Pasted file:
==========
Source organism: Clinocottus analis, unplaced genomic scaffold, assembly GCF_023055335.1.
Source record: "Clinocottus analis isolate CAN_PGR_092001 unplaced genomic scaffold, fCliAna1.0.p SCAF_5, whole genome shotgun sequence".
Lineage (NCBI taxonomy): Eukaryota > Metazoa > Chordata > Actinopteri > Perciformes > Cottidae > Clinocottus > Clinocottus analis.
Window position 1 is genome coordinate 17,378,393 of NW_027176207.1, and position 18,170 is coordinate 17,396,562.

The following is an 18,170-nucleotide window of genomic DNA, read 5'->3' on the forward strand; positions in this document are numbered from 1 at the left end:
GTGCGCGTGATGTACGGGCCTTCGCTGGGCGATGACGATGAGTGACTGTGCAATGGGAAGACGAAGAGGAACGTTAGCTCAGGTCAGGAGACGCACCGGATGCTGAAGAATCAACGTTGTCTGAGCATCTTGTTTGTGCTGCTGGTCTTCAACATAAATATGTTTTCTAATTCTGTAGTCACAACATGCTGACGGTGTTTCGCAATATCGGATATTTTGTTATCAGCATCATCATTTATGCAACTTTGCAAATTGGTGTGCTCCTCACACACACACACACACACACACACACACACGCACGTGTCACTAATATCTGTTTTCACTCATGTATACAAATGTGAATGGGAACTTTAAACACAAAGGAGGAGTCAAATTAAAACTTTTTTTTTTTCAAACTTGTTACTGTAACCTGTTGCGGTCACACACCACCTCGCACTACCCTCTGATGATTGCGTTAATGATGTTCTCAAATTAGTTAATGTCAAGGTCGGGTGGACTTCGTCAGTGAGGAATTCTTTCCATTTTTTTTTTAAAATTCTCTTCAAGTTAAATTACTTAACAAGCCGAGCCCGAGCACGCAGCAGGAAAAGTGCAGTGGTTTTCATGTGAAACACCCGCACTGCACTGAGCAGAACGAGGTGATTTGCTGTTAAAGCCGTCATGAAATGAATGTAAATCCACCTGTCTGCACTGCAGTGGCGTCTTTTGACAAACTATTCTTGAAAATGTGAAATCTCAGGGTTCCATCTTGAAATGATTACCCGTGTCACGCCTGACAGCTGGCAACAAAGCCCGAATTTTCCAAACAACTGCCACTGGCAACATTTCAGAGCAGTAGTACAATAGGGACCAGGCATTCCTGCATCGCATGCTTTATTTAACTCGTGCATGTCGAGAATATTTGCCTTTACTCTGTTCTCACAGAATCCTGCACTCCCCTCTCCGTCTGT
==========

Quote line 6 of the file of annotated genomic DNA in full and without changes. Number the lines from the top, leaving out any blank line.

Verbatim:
GTGCGCGTGATGTACGGGCCTTCGCTGGGCGATGACGATGAGTGACTGTGCAATGGGAAGACGAAGAGGAACGTTAGCTCAGGTCAGGAGACGCACCGGATGCTGAAGAATCAACGTTGTCTGAGCATCTTGTTTGTGCTGCTGGTCTTCAACATAAATATGTTTTCTAATTCTGTAGTCACAACATGCTGACGGTGTTTCGCAATATCGGATATTTTGTTATCAGCATCATCATTTATGCAACTTTGCAAATTGGTGTGCTCCTCACACACACACACACACACACACACACACACGCACGTGTCACTAATATCTGTTTTCACTCATGTATACAAATGTGAATGGGAACTTTAAACACAAAGGAGGAGTCAAATTAAAACTTTTTTTTTTTCAAACTTGTTACTGTAACCTGTTGCGGTCACACACCACCTCGCACTACCCTCTGATGATTGCGTTAATGATGTTCTCAAATTAGTTAATGTCAAGGTCGGGTGGACTTCGTCAGTGAGGAATTCTTTCCATTTTTTTTTTAAAATTCTCTTCAAGTTAAATTACTTAACAAGCCGAGCCCGAGCACGCAGCAGGAAAAGTGCAGTGGTTTTCATGTGAAACACCCGCACTGCACTGAGCAGAACGAGGTGATTTGCTGTTAAAGCCGTCATGAAATGAATGTAAATCCACCTGTCTGCACTGCAGTGGCGTCTTTTGACAAACTATTCTTGAAAATGTGAAATCTCAGGGTTCCATCTTGAAATGATTACCCGTGTCACGCCTGACAGCTGGCAACAAAGCCCGAATTTTCCAAACAACTGCCACTGGCAACATTTCAGAGCAGTAGTACAATAGGGACCAGGCATTCCTGCATCGCATGCTTTATTTAACTCGTGCATGTCGAGAATATTTGCCTTTACTCTGTTCTCACAGAATCCTGCACTCCCCTCTCCGTCTGT